There are hundreds of articles published every year telling seniors how to evaluate their housing choices, and many of them are helpful. But we think this article from Kiplinger may be the first one we’ve seen that bases its questions on something as simple as ice cream. We’re referring to this clever idea as “The Ice Cream Quiz.”
Financial adviser Thomas West wrote the Kiplinger article to prove a point: sometimes the best way to deal with big ideas is to use simple concepts we can all relate to. And after all, who can’t relate to getting a good dish or cone filled with your favorite ice cream flavor? Therein lies the profound question behind West’s article: when deciding where to live in retirement, it might be wise to consider something as simple as where and how to get an ice cream cone as you evaluate your options. Let’s take a look at what he means.
Housing Choices Reflect Our Individual Preferences
“As with anything in life, our individual preferences and circumstances will vary,” West writes. “Some may want to ‘age in place,’ while others may need to consider other housing options.” We’ve written the same many times here on the Blog – your housing choice has to reflect your preferences and needs, not someone else’s.
“The ability to age in place — or live in your own home or community as you age — is based on factors,” West continues, “such as health, home accessibility, social support and financial considerations. It’s important for individuals, couples and families to carefully assess their own unique situation and make informed decisions about aging in place or other housing options based on specific needs and circumstances.”
But West asks a simple question, one he takes from research done by Joseph F. Coughlin, Ph.D., director of the Massachusetts Institute of Technology AgeLab. Coughlin, profiled in this Barron’s article, asks, “How will you get an ice cream cone in retirement?” After all, says West, everyone loves ice cream. Not only is it a tasty treat, it’s also a useful metaphor. But the answer to that simple question reveals some profound insights.
We give you (drum roll, please) “The Ice Cream Quiz.” As you’ll note, behind the frivolous façade, there’s a serious issue for you to consider.
Quiz Question #1: Home Accessibility
“Can you easily move around inside and leave your home to get ice cream?”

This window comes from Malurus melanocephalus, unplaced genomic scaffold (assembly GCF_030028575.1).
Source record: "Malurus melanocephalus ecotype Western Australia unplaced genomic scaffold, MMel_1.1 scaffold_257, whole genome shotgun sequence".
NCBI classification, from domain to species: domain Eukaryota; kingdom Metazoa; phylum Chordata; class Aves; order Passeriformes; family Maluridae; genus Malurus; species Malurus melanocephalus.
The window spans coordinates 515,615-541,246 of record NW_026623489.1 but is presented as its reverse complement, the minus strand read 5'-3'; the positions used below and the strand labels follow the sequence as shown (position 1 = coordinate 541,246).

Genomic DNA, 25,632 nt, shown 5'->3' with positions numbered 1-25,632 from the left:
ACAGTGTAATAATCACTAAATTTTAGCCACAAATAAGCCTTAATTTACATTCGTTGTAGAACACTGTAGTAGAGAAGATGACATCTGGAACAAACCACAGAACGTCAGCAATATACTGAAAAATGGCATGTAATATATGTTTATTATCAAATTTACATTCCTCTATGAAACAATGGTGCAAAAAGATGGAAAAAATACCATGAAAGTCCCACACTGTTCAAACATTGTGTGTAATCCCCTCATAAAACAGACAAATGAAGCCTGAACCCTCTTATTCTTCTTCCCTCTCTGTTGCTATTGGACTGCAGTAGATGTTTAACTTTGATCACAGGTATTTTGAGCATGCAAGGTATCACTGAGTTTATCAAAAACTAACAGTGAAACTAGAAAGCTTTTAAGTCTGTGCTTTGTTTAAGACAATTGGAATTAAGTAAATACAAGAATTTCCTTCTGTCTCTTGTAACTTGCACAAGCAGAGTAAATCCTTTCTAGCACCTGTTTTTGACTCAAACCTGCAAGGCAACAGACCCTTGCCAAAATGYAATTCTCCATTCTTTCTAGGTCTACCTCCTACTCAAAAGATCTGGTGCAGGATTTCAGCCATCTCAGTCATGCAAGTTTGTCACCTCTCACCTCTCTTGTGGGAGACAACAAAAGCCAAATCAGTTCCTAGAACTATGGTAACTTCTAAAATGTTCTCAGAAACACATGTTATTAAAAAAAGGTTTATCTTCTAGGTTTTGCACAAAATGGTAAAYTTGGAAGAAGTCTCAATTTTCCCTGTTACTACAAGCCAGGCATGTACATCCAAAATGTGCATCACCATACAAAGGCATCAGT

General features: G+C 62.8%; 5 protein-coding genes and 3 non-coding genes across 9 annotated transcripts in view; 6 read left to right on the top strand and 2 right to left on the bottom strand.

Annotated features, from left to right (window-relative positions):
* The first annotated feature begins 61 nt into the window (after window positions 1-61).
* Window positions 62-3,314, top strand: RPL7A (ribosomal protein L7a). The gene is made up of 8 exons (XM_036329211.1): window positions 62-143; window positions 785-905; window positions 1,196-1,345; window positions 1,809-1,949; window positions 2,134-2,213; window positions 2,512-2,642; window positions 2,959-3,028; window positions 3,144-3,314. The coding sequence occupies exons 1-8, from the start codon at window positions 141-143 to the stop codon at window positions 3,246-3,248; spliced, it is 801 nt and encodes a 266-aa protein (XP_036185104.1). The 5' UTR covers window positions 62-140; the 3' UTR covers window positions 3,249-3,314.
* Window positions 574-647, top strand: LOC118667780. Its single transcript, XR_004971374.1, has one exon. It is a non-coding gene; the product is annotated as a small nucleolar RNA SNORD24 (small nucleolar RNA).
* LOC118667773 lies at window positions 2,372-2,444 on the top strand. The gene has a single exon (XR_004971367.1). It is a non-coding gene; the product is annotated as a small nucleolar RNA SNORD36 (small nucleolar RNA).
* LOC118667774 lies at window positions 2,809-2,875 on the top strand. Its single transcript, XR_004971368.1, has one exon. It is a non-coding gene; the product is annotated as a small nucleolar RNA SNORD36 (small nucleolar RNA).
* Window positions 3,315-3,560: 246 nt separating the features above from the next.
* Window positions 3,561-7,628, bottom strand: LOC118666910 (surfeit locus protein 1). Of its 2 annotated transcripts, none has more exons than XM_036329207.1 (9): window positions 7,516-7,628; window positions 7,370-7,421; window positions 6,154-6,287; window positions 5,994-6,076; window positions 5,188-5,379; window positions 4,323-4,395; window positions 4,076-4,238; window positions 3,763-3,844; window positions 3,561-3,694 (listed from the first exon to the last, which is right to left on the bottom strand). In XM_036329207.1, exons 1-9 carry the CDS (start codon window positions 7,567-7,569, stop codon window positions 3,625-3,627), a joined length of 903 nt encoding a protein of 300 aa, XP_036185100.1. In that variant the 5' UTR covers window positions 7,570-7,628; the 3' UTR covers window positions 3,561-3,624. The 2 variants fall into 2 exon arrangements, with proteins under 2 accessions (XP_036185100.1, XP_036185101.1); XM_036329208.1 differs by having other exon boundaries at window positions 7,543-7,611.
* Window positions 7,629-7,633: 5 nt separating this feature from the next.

West asks a cute question with serious intent. “Most American homes weren’t built with the needs of aging seniors in mind,” he warns. We wrote about this on the Blog just a few weeks back.
“Safety and accessibility become more critical as you age,” adds West. “Home modifications like removing tripping hazards, installing grab bars, widening doorways and adding ramps are just a few items you may need for intentional aging in place. If you are considering moving, you need to look for a home designed to accommodate both your current and potential future mobility and accessibility needs.”
If you miss this one, that jaunt to the kitchen – or out the front door – for ice cream can easily become dangerous.
Quiz Question #2: Social Support
“Who can you share an ice cream cone with?”
This question reflects a very real danger for those aging in place alone. “As we learned during COVID,” West writes, “social isolation is detrimental to your health. Intentional aging in place requires developing and expanding your network of family, friends, neighbors and community resources like social clubs, senior centers and religious communities.”
Whether you plan to move or stay put, you need to be aware of the social support networks in the community where you live. You can start your search by visiting the website of the Administration for Community Living and searching for an Area Agency on Aging near you.
Quiz Question #3: Healthcare Access
“How often should you eat ice cream? Hint: Ask your doctor.”
“Access to healthcare is crucial for older adults,” says West. As you plan whether to move or stay in your current home, “consider the proximity and availability of healthcare facilities, including hospitals, clinics, rehab facilities and pharmacies.” If you were to ask Rajiv Nagaich, he would add that senior adults need to find a geriatrician to serve as their primary health care provider. Once you have the medical team you want, staying close to them has definite advantages.
This is particularly true if you’re relocating to another state or region entirely. “If you’re moving, research the healthcare services available under your insurance plan to ensure you can continue to access your plan or find out if you will need new insurance and doctors,” West observes. (If possible, try to find a doctor who likes ice cream.)
Quiz Question #4: Transportation
“How will you get to the ice cream shop?”
Depending on your community, public transportation can either be readily available or infrequent and costly. Access to transit should be a big part of your decision about where to live, for getting ice cream – and everything else. But amazingly, 45 percent of Americans lack access to public transit.